Feel free to add to this list! :mrgreen:



by scpa0305
Sorry guys, I am probably posting this in the wrong thread but I'm going to get this out there. I'm sure many have their different opinions, however, I would like to hear them all. Please explain the difference between NAVHDA/AKC Tests/NSTRA? I know the acronyms, I would like to know which set of tests are more rigorous, which are the easiest, etc. My young GSP received a Prize 1 in a NAVHDA test, however, I had to give up the extensive training due to having a tighter budget with a kid now and all. With my next dog, I would like to continue the hunt tests as they were fun. I would also like to learn how to better train dogs myself (any groups in MN?).



by UpNorthHuntin
If all goes well this winter and spring, I intend on entering my Britt in hunt tests early next year. Could someone recommend a good book or possibly a few videos? I intend on going to one or two as a spectator first, but just knowing what I'm looking for prior to going to spectate would be good. Even knowing the "Hunt Test Lingo" and stuff like that prior to attending will help the learning curve tremendously.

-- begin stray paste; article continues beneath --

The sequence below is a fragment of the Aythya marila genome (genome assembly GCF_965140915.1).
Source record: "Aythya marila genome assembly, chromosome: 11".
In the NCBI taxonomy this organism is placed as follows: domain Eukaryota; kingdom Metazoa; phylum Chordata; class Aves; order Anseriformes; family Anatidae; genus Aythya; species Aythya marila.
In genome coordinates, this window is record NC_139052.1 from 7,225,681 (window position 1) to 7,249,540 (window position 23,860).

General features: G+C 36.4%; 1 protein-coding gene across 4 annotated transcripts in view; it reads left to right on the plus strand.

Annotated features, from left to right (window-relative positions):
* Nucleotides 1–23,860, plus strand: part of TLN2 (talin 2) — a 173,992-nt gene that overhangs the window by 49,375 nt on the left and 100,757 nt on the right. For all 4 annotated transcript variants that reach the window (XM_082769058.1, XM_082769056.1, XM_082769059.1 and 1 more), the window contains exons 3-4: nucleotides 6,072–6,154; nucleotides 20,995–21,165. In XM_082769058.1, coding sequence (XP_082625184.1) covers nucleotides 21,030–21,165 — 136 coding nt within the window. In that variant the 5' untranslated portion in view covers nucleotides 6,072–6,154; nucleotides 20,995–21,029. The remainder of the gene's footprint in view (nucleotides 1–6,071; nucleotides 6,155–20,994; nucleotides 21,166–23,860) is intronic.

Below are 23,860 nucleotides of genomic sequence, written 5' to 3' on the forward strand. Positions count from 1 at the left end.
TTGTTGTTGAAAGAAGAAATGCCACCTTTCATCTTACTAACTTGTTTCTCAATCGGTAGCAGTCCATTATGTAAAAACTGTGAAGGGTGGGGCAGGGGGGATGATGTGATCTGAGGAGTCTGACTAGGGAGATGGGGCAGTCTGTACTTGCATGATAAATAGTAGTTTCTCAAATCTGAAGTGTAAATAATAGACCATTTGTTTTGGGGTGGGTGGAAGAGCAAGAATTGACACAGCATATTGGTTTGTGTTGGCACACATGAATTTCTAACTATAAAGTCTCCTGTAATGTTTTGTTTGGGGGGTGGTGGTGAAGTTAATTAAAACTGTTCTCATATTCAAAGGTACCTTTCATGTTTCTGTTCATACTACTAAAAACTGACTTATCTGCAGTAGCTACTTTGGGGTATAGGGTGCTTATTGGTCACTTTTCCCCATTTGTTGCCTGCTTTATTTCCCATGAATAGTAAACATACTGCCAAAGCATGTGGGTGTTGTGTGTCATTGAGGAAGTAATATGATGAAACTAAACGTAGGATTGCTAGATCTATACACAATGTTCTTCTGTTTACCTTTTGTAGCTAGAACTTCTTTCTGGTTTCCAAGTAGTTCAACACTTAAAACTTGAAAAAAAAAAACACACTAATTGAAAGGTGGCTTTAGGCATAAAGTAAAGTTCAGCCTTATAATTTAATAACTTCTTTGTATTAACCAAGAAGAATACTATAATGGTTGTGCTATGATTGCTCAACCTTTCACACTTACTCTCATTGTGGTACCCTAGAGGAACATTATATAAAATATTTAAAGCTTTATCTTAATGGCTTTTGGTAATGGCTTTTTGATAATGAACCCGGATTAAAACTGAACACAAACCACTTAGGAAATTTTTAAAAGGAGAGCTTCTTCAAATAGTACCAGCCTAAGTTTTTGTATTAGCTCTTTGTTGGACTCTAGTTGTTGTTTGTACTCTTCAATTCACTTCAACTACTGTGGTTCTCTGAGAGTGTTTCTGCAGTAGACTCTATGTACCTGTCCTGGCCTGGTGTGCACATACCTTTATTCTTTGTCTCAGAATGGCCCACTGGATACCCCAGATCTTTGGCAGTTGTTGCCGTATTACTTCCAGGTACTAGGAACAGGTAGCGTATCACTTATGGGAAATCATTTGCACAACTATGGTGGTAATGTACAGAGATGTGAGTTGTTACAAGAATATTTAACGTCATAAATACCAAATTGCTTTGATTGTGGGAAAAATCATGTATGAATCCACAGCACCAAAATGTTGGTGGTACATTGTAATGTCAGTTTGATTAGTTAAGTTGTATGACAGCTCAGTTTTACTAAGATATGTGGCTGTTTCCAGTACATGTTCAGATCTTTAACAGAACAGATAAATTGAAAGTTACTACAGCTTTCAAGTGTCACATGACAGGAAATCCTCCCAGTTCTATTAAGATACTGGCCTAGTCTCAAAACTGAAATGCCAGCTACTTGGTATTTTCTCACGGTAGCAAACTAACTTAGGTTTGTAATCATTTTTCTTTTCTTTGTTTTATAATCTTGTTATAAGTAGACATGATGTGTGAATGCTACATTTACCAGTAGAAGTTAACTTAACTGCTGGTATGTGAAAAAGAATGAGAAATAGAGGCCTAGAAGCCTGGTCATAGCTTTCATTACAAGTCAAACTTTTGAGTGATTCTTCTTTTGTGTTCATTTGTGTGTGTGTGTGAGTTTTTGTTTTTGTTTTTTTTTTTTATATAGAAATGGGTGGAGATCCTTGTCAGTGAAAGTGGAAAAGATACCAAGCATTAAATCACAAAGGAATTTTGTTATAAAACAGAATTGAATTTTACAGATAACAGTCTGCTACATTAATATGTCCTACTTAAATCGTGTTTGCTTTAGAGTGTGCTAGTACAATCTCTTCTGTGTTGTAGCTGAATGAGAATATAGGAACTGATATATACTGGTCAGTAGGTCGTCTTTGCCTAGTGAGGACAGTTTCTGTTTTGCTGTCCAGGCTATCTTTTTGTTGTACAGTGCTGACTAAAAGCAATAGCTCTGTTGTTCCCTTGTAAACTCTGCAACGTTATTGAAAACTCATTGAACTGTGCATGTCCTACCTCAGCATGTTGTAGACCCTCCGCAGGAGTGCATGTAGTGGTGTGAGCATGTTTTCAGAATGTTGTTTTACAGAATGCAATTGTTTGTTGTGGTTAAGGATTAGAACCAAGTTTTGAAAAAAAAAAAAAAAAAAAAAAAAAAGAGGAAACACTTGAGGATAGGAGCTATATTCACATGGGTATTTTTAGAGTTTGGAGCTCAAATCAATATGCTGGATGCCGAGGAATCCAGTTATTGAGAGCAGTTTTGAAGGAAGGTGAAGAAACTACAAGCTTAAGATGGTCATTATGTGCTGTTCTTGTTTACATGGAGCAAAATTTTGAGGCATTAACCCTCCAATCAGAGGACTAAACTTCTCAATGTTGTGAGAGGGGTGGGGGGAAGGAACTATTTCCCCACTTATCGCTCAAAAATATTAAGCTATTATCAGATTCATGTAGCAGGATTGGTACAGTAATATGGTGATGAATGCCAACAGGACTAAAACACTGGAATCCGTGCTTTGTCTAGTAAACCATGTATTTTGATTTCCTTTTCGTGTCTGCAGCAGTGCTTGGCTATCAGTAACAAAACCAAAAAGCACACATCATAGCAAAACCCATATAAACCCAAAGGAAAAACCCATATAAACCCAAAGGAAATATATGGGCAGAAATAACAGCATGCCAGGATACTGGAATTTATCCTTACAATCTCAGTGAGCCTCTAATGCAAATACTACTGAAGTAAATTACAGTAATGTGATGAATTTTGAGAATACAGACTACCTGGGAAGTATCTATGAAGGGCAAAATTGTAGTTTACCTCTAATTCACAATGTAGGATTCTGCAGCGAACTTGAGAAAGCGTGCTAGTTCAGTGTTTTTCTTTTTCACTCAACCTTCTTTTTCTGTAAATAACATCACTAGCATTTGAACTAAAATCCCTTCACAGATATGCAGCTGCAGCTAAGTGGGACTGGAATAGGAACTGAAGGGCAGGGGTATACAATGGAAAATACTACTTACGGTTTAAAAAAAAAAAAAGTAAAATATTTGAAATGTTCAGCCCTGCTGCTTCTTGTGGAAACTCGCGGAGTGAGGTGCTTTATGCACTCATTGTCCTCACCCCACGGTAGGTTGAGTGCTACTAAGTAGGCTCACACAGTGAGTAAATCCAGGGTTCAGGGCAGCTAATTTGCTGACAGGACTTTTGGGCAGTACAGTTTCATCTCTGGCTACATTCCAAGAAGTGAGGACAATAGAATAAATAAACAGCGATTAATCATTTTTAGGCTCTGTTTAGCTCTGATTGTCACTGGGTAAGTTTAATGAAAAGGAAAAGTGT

by AmericanBrittGuy
May sound extreme, but the most helpful thing I did was attend a judges seminar.



by A2Brit
The absouletly BEST thing I did was buy a book called "QUAILIFY". It is out of print, but it gives a complete description of the process, as well as tips on how to handle the dog under different circumstances. I recently also attended a JUDGES Seminar, put on by the AKC. That was an opportunity to talk to current judges in a relaxed atmosphere, to get their perspective of what they want to see. I have my male brit completed at the Senior level, and he has failed about 8 Master tests (mostly because he does not have an natural "honor"). I worked with him all winter, and feel he is ready to pass the Master this spring. My advice would be to go once as an observer..then get your dog started in the Junior program. Test as often as you can...the experience helps both you and the dog.